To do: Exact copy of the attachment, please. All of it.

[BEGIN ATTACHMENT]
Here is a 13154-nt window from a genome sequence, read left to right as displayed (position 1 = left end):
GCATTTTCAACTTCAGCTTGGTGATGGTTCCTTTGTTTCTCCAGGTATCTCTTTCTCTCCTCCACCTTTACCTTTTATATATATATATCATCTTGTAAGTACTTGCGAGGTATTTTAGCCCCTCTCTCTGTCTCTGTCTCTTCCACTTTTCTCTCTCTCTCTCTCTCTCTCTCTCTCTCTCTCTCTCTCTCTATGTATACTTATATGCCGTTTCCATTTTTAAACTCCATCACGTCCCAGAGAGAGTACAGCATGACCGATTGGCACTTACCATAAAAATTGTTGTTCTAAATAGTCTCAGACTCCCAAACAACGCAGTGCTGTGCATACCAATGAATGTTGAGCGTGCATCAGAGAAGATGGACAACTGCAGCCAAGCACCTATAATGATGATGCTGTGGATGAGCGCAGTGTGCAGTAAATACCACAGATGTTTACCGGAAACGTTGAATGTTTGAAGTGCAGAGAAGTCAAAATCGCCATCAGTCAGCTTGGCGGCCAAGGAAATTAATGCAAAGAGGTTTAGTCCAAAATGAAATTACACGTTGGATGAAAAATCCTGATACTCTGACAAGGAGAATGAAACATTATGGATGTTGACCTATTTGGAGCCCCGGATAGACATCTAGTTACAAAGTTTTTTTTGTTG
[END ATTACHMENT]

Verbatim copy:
Here is a 13154-nt window from a genome sequence, read left to right as displayed (position 1 = left end):
GCATTTTCAACTTCAGCTTGGTGATGGTTCCTTTGTTTCTCCAGGTATCTCTTTCTCTCCTCCACCTTTACCTTTTATATATATATATCATCTTGTAAGTACTTGCGAGGTATTTTAGCCCCTCTCTCTGTCTCTGTCTCTTCCACTTTTCTCTCTCTCTCTCTCTCTCTCTCTCTCTCTCTCTCTCTCTCTATGTATACTTATATGCCGTTTCCATTTTTAAACTCCATCACGTCCCAGAGAGAGTACAGCATGACCGATTGGCACTTACCATAAAAATTGTTGTTCTAAATAGTCTCAGACTCCCAAACAACGCAGTGCTGTGCATACCAATGAATGTTGAGCGTGCATCAGAGAAGATGGACAACTGCAGCCAAGCACCTATAATGATGATGCTGTGGATGAGCGCAGTGTGCAGTAAATACCACAGATGTTTACCGGAAACGTTGAATGTTTGAAGTGCAGAGAAGTCAAAATCGCCATCAGTCAGCTTGGCGGCCAAGGAAATTAATGCAAAGAGGTTTAGTCCAAAATGAAATTACACGTTGGATGAAAAATCCTGATACTCTGACAAGGAGAATGAAACATTATGGATGTTGACCTATTTGGAGCCCCGGATAGACATCTAGTTACAAAGTTTTTTTTGTTG